Surgical Treatment of Renal and Ureteral Stones

Report
Surgical Treatment of Renal and
Ureteral Stones
Herb Wiser
Treatment Modalities
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ESWL (extracorporeal shock wave lithotripsy)
Ureteroscopy
PCNL (percutaneous nephrolithotomy)
Open or laparoscopic surgery
– Ureterolithotomy
– Anatrophic nephrolithtomy
ESWL
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“Bath tub” treatment
Shock waves to break stones
Non-invasive
Results worse for
Bigger stones
Stones located in the lower pole of the kidney
Hard stones
Electrohydrolic
(Spark gap)
Energy
Sources and
Configurations
Electromagnetic
Piezoelectric
Mechanism of Action –
Electrohydraulic
• Power source at F1
• Generated in water medium
• Contained in a ellipsoid shield
• Waves (energy) concentrated at F2
Prognostic factors for ESWL success
Wang LJ et al. Eur Urol 2005
• <900 HU (72% success) vs >900 (35%)
• Size <12mm (78%) vs >12 (26%)
• Non-Lower pole (70%) vs Lower pole (46%)
Pareek G et al. Urology 2005
• 24/29 pts (83%) with SSD <10cm were stone free
• 6/35 pts (17%) with SSD >10cm were stone free
Success Rates ESWL
• Renal - 55-75% (lowest for lower pole stones)
• Proximal Ureter
– <1cm – 90%
– >1cm – 70%
• Mid/Distal Ureter
– <1cm – 85%
– >1cm – 75%
Contraindications to ESWL
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Pregnancy
Coagulopathy
UTI
Intrarenal vascular calcifications
Renal artery aneurysm or AAA
Complications of ESWL
• Retroperitoneal Hematoma
– >25% incidence on imaging
– <0.5% clinically significant
Complications of ESWL
Complications of ESWL
• Pain from stone fragment passage
– 25-50% of pts
• Steinstrasse
– ~5% of pts
http://radiologyinthai.blogspot.co
m/2010_12_01_archive.html
Complications of ESWL
• ? Long term effects of ESWL
– DM and HTN
– Retrospective studies show increased incidence of
DM and HTN in stone formers
– Is this because a stone formers have worse dietary
habits?
– Prospective trials show no increase in DM/HTN,
but follow up is limited (a few years)
Ureteroscopy
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Placing small scope into ureter or kidney
Flexible or rigid scopes
Remove the stone (‘basket’, ‘loop’, ‘snare’)
Break the stone - Laser
May leave a stent (surgeon’s discretion)
Uretero
scopes
Flexible Ureteroscopy
Grasso M. Arch Esp Urol 2008.
http://www.windsorurology.co.uk/
Image Quality
Laser Lithotripsy
Laser Lithotripsy
Stone Basketing
Ureteroscope Considerations
• Flexible Scope outer sizes 8.5-10 Fr
– Working channel 3.5Fr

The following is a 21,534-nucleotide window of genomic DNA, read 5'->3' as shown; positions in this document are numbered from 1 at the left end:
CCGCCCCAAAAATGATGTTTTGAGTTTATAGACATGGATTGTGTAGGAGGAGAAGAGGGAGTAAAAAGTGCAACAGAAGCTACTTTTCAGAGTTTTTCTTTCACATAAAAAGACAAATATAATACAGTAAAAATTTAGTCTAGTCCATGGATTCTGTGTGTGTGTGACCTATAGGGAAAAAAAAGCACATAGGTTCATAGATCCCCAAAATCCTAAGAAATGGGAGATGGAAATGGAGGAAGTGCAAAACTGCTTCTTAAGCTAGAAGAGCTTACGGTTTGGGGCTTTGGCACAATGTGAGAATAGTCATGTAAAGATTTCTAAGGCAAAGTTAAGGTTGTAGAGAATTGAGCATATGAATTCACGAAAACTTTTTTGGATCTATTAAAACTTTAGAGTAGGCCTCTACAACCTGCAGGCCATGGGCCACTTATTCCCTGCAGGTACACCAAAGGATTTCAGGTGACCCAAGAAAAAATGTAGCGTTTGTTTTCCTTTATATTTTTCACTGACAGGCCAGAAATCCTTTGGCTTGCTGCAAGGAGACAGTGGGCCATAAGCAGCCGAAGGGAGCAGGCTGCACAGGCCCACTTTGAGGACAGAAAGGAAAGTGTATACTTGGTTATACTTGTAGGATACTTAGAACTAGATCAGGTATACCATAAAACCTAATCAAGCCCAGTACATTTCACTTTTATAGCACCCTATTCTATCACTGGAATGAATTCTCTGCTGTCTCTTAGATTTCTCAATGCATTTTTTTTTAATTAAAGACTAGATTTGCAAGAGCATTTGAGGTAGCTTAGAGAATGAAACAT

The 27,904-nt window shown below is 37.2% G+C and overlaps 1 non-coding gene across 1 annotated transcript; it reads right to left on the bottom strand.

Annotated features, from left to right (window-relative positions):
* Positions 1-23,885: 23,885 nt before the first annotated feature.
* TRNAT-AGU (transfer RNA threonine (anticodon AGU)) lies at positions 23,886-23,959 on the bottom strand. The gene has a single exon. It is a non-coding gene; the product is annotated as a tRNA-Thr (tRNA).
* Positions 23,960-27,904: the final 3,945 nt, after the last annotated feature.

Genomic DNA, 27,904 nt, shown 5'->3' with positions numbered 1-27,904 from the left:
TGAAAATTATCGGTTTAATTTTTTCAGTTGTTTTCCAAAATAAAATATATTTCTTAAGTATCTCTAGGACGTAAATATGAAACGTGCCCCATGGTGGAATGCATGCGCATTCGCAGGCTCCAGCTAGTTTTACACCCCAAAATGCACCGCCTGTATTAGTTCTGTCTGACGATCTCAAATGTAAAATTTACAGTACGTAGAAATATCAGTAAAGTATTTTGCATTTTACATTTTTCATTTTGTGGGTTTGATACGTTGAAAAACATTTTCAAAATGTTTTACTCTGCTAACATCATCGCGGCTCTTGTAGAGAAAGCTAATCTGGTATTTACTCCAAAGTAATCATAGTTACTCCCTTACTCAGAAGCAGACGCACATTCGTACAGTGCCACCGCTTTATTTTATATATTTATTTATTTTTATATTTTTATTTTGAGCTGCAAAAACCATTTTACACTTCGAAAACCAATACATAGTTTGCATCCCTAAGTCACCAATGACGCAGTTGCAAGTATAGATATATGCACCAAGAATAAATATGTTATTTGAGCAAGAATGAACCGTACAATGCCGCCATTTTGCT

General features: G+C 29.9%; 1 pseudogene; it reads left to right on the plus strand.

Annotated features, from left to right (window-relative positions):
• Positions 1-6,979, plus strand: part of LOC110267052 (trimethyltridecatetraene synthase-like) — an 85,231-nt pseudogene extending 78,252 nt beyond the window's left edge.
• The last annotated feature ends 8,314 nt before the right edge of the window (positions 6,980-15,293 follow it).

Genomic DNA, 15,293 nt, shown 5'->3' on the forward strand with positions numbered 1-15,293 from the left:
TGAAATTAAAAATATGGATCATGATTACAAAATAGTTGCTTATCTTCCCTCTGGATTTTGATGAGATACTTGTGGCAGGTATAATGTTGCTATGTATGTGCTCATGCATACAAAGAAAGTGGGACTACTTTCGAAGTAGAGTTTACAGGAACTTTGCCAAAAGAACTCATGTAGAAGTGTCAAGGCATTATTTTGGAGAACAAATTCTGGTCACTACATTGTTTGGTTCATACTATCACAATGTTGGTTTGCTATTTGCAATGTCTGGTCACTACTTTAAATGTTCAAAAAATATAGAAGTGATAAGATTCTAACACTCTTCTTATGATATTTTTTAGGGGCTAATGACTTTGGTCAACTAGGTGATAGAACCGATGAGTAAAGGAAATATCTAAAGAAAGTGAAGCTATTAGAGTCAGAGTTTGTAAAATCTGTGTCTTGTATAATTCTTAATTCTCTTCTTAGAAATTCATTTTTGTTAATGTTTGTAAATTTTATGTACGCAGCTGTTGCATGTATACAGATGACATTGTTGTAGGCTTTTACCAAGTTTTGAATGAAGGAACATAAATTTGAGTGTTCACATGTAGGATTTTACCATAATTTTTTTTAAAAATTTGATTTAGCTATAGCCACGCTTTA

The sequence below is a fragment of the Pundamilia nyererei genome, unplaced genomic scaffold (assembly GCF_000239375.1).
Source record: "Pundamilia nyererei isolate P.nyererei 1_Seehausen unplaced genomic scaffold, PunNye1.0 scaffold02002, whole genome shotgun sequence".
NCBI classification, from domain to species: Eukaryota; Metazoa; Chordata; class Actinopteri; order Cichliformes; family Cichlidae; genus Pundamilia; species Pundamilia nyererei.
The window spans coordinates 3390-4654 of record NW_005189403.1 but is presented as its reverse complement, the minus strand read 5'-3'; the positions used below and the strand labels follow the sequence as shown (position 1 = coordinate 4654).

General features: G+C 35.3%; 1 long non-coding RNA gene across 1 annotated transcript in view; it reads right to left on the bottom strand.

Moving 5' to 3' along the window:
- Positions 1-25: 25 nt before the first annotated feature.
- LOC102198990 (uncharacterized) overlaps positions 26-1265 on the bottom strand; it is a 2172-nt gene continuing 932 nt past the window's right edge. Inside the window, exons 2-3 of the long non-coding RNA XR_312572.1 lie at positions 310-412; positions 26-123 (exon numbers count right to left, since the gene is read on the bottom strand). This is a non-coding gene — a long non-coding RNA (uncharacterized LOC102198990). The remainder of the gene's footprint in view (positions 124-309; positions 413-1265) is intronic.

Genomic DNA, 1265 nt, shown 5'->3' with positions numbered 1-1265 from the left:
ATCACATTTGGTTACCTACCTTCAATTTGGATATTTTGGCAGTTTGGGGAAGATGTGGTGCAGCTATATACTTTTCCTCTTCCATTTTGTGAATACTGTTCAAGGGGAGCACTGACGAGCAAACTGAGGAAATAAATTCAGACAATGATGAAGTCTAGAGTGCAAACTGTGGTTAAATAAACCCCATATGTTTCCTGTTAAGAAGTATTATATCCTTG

• Semirigid Scope @ tip 7-9 Fr
proximally 6-13.5 Fr
one is 4.5/6.5 Fr
– Working channel up to 3-6 Fr
Laser Lithotripsy
• Holmium:YAG laser is most common type
for laser lithotripsy
– Erbium:YAG and Thulium lasers under
development, potentially superior to Ho:YAG,
not widespread
– Very limited depth of penetration (0.4mm)
• Limits tissue damage
– Highly effective at lithotripsy
Success Rates Ureteroscopy – Old Data
• Renal - ~70-80% (lowest for lower pole stones)
– Stone clearance decreases with increasing stone
size
• Proximal Ureter - ~80%
• Mid Ureter – 80-90%
• Distal Ureter - ~95%
Complications of URS
• Ureteral Perforation
– ~5%
– Treatment is stenting (~6 weeks)
– Can result in stricture in the long term (1% of all
URS)
• Ureteral Stricture
– Could be due to stone or URS
• Ureteral Avulsion
– Rare but really, really bad
Stents
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Polymer tubes from kidney to bladder
Keep the ureter open
Dilates the ureter
Patient removal vs surgeon removal
Symptoms
– Bladder spasms
– Flank pain
– hematuria
Stents
People generally HATE them, but they are a
necessary evil.
Percutaneous Approach
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Big stones (>2cm)
Stones likely to be struvite
Difficult anatomy (calyceal diverticulum, etc)
ESWL failures
PCNL
http://www.actasurologicas.info
Lithotripsy for PCNL
• Ultrasonic Lithotriptor
• Pneumatic Lithotriptor
• Laser (Ho:YAG)
Ultrasonic Lithotriptor
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Electric current stimulates piezoelectric crystal
Crystals expand and contract
Creates vibrations at ~25,000 Hz
Transmitted to tip of probe
“Drills” the stone
Strictly mechanical energy
No heat, cavitation or shock waves
Suctions fragments through the center of the
wand
Pneumatic Lithotripsy
• Like a jackhammer
• Depression of foot pedal forces compressed
air to handpiece
• Metal projectile is propelled
• Repetitive mechanical pounding
• Mechanical energy transferred to tip
• Fragmentation by compression forces
Success Rates PCNL
• Renal stones (even staghorns)
– 80-90%
• Proximal ureteral stones
– 85%
• Stone clearance rates are affected by renal
anatomy and adequacy of access
Access for PCNL
• In the US
– 80-90% by IR
– 10-20% by urology
– When IR involved, can be just for initial PCN tube
or they may also dilate the tract and place the
final PCN tube, highly variable
Contraindications to PCNL
• UTI
• Coagulopathy
• No safe access possible
Complications of PCNL
• Bleeding
– Kidney is very vascular – each one gets 10% of
cardiac output
Complications of PCNL
• Sepsis – highest risk is with infection stones
(struvite)
• Pneumo/Hydrothorax
– Highest risk with upper pole puncture
• Up to 10% of upper pole punctures in some studies
• Colon/Spleen injury
– Very rare
Laparoscopy / Open
• Rarely necessary in 2009
• Can use for extreme cases where compliance
is a concern
• Higher morbidity, worse cosmesis, longer
recovery
Questions?

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